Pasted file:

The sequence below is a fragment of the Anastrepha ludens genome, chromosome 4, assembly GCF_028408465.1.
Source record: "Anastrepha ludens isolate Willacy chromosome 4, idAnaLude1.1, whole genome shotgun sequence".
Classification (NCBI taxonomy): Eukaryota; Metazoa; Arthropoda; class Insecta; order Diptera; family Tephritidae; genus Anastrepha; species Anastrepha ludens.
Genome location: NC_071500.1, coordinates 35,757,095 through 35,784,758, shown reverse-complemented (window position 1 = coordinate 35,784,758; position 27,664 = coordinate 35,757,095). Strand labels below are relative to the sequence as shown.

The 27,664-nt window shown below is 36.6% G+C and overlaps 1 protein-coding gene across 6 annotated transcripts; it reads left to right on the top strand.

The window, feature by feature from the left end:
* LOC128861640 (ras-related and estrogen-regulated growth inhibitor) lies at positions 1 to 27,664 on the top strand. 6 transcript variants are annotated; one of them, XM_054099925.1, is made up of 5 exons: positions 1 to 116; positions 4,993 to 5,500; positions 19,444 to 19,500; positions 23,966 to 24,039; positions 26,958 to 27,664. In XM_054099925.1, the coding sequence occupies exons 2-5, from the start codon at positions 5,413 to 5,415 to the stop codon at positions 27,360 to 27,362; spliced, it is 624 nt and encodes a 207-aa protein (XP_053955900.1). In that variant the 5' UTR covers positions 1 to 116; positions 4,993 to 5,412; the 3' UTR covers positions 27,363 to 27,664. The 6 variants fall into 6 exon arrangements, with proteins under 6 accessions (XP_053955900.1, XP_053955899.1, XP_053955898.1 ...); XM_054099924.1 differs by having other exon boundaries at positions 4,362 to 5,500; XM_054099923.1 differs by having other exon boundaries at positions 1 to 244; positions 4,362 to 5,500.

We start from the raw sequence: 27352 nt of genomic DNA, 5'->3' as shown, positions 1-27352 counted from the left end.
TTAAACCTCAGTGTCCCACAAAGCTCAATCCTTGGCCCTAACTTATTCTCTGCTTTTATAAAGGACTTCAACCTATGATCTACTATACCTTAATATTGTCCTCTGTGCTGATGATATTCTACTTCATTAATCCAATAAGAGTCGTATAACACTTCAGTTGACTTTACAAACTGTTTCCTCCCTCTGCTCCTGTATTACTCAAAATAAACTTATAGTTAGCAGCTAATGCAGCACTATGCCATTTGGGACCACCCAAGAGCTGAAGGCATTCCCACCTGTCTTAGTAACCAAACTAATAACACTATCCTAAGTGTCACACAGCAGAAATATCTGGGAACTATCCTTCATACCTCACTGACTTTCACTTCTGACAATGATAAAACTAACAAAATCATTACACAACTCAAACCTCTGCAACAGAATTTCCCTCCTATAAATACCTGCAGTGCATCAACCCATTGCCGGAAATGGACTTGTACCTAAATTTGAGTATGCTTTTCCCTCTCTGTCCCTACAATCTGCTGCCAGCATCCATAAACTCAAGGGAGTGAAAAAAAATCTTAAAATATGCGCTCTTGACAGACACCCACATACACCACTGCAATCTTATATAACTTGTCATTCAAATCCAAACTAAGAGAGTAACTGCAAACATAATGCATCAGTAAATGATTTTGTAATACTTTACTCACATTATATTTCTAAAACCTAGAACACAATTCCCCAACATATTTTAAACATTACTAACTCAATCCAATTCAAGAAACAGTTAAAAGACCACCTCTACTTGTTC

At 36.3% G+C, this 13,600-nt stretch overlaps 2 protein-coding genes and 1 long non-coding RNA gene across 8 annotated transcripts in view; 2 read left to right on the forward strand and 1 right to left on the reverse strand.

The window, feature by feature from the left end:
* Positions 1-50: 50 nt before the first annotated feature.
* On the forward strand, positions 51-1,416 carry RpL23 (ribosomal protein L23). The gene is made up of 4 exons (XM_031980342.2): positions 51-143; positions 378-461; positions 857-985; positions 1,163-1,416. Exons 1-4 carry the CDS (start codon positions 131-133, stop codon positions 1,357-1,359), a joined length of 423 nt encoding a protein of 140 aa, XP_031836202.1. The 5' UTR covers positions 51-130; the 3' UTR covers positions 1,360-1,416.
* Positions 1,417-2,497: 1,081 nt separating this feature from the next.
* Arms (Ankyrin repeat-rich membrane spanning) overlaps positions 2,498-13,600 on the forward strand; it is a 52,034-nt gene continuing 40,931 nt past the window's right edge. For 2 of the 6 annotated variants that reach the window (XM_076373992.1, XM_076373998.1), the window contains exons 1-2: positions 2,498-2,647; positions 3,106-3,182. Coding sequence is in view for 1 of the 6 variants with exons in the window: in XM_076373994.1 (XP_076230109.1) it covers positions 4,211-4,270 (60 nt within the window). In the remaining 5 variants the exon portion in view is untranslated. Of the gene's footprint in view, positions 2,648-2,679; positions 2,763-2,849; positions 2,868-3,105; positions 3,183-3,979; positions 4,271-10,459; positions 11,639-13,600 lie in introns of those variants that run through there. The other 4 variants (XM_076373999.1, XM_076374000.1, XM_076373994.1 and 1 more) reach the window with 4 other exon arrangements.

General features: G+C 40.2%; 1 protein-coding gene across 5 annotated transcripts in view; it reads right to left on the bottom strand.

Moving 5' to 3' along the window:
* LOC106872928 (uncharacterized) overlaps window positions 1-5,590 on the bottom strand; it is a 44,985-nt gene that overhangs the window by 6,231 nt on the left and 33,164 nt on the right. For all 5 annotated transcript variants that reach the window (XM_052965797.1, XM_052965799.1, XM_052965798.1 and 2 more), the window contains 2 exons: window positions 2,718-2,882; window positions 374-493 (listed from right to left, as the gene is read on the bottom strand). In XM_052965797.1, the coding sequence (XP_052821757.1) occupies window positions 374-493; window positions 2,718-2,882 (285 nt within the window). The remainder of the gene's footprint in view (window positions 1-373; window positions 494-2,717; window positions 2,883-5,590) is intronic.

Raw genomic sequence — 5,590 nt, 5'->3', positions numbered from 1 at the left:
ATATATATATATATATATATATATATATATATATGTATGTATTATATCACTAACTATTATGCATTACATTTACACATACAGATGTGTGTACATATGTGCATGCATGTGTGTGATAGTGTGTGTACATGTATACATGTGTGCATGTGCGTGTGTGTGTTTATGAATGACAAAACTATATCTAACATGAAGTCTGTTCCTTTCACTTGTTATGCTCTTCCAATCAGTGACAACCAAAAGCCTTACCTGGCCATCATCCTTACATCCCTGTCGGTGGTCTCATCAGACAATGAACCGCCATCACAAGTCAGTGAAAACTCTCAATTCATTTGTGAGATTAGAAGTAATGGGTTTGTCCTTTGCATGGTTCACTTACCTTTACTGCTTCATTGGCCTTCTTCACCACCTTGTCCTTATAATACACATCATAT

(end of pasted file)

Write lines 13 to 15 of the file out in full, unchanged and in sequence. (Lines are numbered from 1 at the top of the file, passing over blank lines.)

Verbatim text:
* On the forward strand, positions 51-1,416 carry RpL23 (ribosomal protein L23). The gene is made up of 4 exons (XM_031980342.2): positions 51-143; positions 378-461; positions 857-985; positions 1,163-1,416. Exons 1-4 carry the CDS (start codon positions 131-133, stop codon positions 1,357-1,359), a joined length of 423 nt encoding a protein of 140 aa, XP_031836202.1. The 5' UTR covers positions 51-130; the 3' UTR covers positions 1,360-1,416.
* Positions 1,417-2,497: 1,081 nt separating this feature from the next.
* Arms (Ankyrin repeat-rich membrane spanning) overlaps positions 2,498-13,600 on the forward strand; it is a 52,034-nt gene continuing 40,931 nt past the window's right edge. For 2 of the 6 annotated variants that reach the window (XM_076373992.1, XM_076373998.1), the window contains exons 1-2: positions 2,498-2,647; positions 3,106-3,182. Coding sequence is in view for 1 of the 6 variants with exons in the window: in XM_076373994.1 (XP_076230109.1) it covers positions 4,211-4,270 (60 nt within the window). In the remaining 5 variants the exon portion in view is untranslated. Of the gene's footprint in view, positions 2,648-2,679; positions 2,763-2,849; positions 2,868-3,105; positions 3,183-3,979; positions 4,271-10,459; positions 11,639-13,600 lie in introns of those variants that run through there. The other 4 variants (XM_076373999.1, XM_076374000.1, XM_076373994.1 and 1 more) reach the window with 4 other exon arrangements.